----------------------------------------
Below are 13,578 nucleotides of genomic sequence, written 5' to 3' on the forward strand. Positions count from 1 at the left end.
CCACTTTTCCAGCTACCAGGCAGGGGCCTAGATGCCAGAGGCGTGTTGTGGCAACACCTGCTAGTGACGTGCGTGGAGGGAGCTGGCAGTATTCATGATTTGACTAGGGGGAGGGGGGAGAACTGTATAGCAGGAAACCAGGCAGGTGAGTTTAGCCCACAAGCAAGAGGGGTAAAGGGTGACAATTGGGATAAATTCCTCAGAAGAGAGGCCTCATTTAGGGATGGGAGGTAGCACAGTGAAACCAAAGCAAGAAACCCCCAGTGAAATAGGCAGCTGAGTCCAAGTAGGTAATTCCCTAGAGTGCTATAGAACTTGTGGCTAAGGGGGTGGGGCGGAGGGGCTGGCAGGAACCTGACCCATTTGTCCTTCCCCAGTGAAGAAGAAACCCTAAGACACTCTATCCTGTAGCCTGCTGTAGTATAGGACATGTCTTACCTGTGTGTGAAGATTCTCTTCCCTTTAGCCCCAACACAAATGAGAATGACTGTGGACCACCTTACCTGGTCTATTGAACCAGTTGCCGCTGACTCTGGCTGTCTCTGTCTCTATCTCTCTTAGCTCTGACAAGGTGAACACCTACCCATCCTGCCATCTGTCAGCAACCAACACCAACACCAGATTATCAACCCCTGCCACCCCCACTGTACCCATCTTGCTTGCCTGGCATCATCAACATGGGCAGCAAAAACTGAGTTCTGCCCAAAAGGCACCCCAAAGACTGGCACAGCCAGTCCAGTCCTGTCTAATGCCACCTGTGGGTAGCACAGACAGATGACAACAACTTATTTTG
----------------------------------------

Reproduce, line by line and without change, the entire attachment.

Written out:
Below are 13,578 nucleotides of genomic sequence, written 5' to 3' on the forward strand. Positions count from 1 at the left end.
CCACTTTTCCAGCTACCAGGCAGGGGCCTAGATGCCAGAGGCGTGTTGTGGCAACACCTGCTAGTGACGTGCGTGGAGGGAGCTGGCAGTATTCATGATTTGACTAGGGGGAGGGGGGAGAACTGTATAGCAGGAAACCAGGCAGGTGAGTTTAGCCCACAAGCAAGAGGGGTAAAGGGTGACAATTGGGATAAATTCCTCAGAAGAGAGGCCTCATTTAGGGATGGGAGGTAGCACAGTGAAACCAAAGCAAGAAACCCCCAGTGAAATAGGCAGCTGAGTCCAAGTAGGTAATTCCCTAGAGTGCTATAGAACTTGTGGCTAAGGGGGTGGGGCGGAGGGGCTGGCAGGAACCTGACCCATTTGTCCTTCCCCAGTGAAGAAGAAACCCTAAGACACTCTATCCTGTAGCCTGCTGTAGTATAGGACATGTCTTACCTGTGTGTGAAGATTCTCTTCCCTTTAGCCCCAACACAAATGAGAATGACTGTGGACCACCTTACCTGGTCTATTGAACCAGTTGCCGCTGACTCTGGCTGTCTCTGTCTCTATCTCTCTTAGCTCTGACAAGGTGAACACCTACCCATCCTGCCATCTGTCAGCAACCAACACCAACACCAGATTATCAACCCCTGCCACCCCCACTGTACCCATCTTGCTTGCCTGGCATCATCAACATGGGCAGCAAAAACTGAGTTCTGCCCAAAAGGCACCCCAAAGACTGGCACAGCCAGTCCAGTCCTGTCTAATGCCACCTGTGGGTAGCACAGACAGATGACAACAACTTATTTTG